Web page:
According to the Rebecca Project, Planned Parenthood, one of the largest distributors and providers of Depo Provera in the US and internationally, recklessly promots Depo Provera to a target audience of women of color and asking this question on their website: “What are the Benefits of the Birth Control Shot?” and answering: “There is nothing to do right before having sex”. When in fact using Depo Provera especially warrants condom use before having sex to avoid increased risks of HIV, as verified by esteemed BMGF and NIH funded researcher, Renee Heffron. Furthermore, Planned Parenthood violates medical ethics and FDA regulations by fraudulently promoting an off-label claim: “The shot [Depo Provera] can help prevent cancer of the lining of the uterus” However, a search of Depo Provera’s FDA approval does not list the contraceptive as a cancer prevention drug. Moreover, while making those false claims about Depo Provera, Planned Parenthood further violates FDA regulations by not posting and informing women of mandatory FDA Depo Provera warnings this together with other egregious violations of federal law, demonstrates Planned Parenthood’s intent to misinform and conceal serious harm from women. This systematic fraudulent promotion and illegal rebranding of Depo Provera supported by BMGF, Pfizer, Population Council and USAID, while receiving Medicaid payments and other disbursements from the US government in forms of grants and payments for family planning, is illegal under the False Claims Act (FCA), 31 U.S.C. §§ 3729 – 3733 (details discussed on page 14 -15).
According to University of Cincinnati historian Wendy Kline, the Depro testing of the 1970s at Atlanta’s Grady Memorial Hospital Family Planning Clinic involved mostly black women in public assistance.
Kline’s research into the debate surrounding Depo-Provera in the 1970s and 1980s began when she was visiting the Smith College Women’s History Archive where she found a large box of materials still unprocessed and not yet catalogued. This was among 50 to 60 boxes from the National Women’s Health Network.
She recalled, “The box contained hundreds of individual files, each detailing a woman’s difficulties with the side effects of Depo-Provera or detailing how she had not been informed of those side effects or detailing how she had been given the injection without her consent or by means of manipulation. This coercion, lack of informed consent and testing of the drug has obviously been gathered together in preparation for a class-action suit by the National Women’s Health Network that had never gone forward.”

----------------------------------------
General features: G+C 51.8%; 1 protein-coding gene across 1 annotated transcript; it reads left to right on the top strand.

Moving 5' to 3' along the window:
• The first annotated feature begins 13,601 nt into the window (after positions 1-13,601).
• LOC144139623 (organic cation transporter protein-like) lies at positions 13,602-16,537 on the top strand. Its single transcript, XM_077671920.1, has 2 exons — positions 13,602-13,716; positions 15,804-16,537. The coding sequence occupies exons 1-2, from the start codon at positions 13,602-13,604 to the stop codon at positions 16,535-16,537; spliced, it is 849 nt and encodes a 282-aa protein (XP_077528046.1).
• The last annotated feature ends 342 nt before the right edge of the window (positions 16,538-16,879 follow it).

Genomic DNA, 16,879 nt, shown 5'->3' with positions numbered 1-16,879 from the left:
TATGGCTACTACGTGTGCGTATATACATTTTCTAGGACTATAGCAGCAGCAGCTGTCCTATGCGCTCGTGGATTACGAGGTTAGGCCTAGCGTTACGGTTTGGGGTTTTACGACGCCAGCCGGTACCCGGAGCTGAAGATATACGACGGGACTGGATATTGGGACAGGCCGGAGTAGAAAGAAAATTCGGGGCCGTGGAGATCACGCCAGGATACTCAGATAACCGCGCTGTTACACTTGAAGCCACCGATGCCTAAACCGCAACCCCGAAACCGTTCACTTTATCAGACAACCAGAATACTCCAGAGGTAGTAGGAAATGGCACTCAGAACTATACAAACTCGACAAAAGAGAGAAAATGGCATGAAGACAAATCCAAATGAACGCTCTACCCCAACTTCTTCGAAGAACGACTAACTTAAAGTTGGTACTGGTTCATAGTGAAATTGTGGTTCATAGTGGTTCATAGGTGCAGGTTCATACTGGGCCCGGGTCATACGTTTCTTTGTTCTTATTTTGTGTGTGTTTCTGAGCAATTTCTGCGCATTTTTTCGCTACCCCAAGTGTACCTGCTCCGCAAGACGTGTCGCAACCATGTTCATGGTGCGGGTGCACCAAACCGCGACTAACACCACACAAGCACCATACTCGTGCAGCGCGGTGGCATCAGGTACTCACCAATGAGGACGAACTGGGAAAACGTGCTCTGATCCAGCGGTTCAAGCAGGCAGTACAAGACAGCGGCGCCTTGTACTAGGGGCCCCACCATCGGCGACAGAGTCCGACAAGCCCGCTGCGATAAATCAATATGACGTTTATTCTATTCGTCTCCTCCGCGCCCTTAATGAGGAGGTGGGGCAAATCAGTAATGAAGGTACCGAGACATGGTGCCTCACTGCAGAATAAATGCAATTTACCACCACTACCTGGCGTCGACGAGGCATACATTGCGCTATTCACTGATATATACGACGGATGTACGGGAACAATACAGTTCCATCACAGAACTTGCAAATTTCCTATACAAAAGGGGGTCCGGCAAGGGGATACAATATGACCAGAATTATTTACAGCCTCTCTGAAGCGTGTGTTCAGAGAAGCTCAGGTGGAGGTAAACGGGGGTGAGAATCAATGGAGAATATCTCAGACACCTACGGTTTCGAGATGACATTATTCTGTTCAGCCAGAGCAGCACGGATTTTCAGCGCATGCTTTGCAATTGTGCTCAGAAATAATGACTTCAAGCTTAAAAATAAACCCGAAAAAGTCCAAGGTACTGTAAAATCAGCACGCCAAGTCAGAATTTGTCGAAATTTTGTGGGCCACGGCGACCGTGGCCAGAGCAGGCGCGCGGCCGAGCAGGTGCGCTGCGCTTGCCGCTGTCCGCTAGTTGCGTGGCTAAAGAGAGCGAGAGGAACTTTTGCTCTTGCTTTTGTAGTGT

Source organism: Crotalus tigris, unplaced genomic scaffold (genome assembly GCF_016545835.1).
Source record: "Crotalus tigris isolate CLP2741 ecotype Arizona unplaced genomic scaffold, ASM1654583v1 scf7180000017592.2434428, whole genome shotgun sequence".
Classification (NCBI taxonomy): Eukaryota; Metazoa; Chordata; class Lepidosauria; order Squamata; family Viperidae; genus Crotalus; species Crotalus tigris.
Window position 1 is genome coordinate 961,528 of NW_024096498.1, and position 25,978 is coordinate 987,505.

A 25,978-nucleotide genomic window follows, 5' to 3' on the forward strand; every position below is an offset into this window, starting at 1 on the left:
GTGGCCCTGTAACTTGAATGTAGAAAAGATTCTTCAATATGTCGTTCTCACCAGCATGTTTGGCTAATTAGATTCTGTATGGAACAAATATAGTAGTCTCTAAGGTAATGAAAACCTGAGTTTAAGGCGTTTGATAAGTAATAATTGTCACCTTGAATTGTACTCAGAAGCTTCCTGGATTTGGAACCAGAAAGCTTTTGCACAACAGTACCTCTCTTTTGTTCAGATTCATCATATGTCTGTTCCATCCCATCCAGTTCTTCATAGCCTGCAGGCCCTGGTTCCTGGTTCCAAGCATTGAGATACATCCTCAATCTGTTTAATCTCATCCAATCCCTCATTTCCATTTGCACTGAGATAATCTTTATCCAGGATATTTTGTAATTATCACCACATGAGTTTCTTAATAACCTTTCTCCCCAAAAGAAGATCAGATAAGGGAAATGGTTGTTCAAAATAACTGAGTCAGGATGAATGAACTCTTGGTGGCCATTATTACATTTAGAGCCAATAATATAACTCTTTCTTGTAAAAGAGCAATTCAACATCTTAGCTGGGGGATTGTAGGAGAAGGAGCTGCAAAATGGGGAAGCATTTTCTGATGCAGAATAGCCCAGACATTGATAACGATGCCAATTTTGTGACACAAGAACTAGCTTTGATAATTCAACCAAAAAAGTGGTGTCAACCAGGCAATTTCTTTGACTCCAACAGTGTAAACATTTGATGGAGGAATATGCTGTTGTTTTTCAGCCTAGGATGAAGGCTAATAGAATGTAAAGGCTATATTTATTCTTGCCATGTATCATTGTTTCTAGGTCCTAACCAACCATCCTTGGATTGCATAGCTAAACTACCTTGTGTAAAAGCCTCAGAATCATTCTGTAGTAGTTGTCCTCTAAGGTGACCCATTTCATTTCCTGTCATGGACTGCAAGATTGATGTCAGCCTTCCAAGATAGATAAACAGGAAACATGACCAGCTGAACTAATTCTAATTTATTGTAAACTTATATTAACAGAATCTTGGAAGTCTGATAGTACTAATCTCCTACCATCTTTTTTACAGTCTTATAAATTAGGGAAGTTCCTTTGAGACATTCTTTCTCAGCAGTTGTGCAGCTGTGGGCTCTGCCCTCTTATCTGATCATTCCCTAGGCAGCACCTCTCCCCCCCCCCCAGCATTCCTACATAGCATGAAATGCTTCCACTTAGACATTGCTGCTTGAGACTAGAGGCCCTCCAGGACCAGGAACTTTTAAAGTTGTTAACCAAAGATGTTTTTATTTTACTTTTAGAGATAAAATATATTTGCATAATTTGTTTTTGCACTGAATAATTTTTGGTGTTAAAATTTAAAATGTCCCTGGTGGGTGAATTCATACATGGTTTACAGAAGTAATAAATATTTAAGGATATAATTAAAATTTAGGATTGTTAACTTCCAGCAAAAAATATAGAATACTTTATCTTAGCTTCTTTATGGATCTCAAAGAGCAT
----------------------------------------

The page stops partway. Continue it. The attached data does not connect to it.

But the collection did provide Kline with a rich source of material of examining the history of this contraceptive and the U.S. Food and Drug Administration’s public board of inquiry on Depo-Provera held in 1983.
“The use of Depo-Provera captures all of the controversy of this century regarding controlling fertility and who’s ultimately making the decision about who gets to reproduce. My research looks at coercion, risks not fully understood and how arguments were made for and against Depo-Provera at the time,” she explained.
For instance, it was in the Depo-Provera hearings in Washington that the manufacturer and those in favor of the drug had to first contend with the greater organizational powers and force of the feminist movement – but where that feminist movement had to argue its case by focusing narrowly on the flaws in the scientific research methodology applied when testing Depo-Provera.
In other words, those combating the use of Depo-Provera could not make a case against the drug based on morality or sentiment even though it could easily have been argued that this was a case of eugenics since the testing of the drug in the 1970s at Atlanta’s Grady Memorial Hospital Family Planning Clinic involved mostly black women in public assistance.
Instead, because of FDA strictures related to evidence supplied at its board of inquiry hearings, opponents of the drug had to channel their arguments on the science then available on Depo-Provera.
“Of course,” said Kline, “It was and is very difficult to separate science from the society that produced it. There was a reason, given the understood risks of Depo-Provera, that its testing was done on poor women in the U.S. and on women in developing countries.”
According to C-Fam, the Melinda Gates’ campaign targeting African women with a new form of the contraceptive Depo Provera has provoked a coalition of Black religious leaders and human rights advocates. They are asking the U.S. Congress to stop funding the distribution of the injectable contraceptive overseas.
The leaders, who support abortion and contraception, say women of color and low-income women suffer severe health issues from Depo Provera. A new self-administered version puts women at further risk as it will be delivered without them being fully informed of the drug’s potential side effects. The contraceptive carries the potential to contract or transmit HIV at an eight-fold higher rate.
The wife of billionaire Bill Gates recently told the New York Times that she championed family planning after meeting with poor women in developing countries. The women wanted a contraceptive that comes in a shot, Gates said, because they could not negotiate condom use without implying that either they or their husbands had AIDS.
Kwame Fosu says Melinda Gates’ claim that women want Depo Provera is “disingenuous.”
“No African woman would agree to being injected if she had full knowledge of the contraceptives’ dangerous side effects,” Fosu told the Friday Fax. Fosu is policy director for the Rebecca Project for Human Rights.
“In fact,” he continued, “in countries where women are educated on the harmful complications, Depo Provera use is negligible.”
Gates’ comments illustrate an on-going conflict between public health officials’ efforts to contain the AIDS epidemic and family planning advocates who favor long-acting hormonal contraceptives to prevent pregnancy. Unlike condoms, these methods do nothing to prevent HIV transmission.
In the case of Depo Provera, the risks of HIV transmission actually increase, according to data published in The Lancet. The World Health Organization strongly advises that women using progestogen-only injectable contraception also use condoms. Planned Parenthood – one of the largest international distributors of Depo Provera – does not recommend condom use nor do they disclose potential side effects.